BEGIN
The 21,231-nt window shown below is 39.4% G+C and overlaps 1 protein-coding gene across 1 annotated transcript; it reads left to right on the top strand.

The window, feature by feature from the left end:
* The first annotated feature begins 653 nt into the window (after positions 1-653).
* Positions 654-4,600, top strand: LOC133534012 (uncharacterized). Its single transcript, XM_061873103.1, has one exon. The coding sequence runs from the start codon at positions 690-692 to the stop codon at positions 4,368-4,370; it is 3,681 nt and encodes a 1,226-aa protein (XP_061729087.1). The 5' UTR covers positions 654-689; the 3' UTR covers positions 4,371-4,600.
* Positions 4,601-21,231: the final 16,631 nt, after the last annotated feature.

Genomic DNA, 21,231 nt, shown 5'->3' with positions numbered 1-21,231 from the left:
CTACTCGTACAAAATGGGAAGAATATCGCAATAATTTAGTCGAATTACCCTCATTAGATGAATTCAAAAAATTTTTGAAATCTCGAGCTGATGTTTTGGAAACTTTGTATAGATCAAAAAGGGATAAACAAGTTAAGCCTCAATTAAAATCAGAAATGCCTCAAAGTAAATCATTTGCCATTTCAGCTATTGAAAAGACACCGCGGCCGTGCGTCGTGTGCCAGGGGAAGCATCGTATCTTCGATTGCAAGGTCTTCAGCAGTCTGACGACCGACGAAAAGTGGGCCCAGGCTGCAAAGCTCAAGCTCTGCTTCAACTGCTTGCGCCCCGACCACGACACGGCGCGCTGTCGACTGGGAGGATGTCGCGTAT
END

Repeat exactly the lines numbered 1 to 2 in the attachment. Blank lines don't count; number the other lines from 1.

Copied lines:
The 21,231-nt window shown below is 39.4% G+C and overlaps 1 protein-coding gene across 1 annotated transcript; it reads left to right on the top strand.

The window, feature by feature from the left end: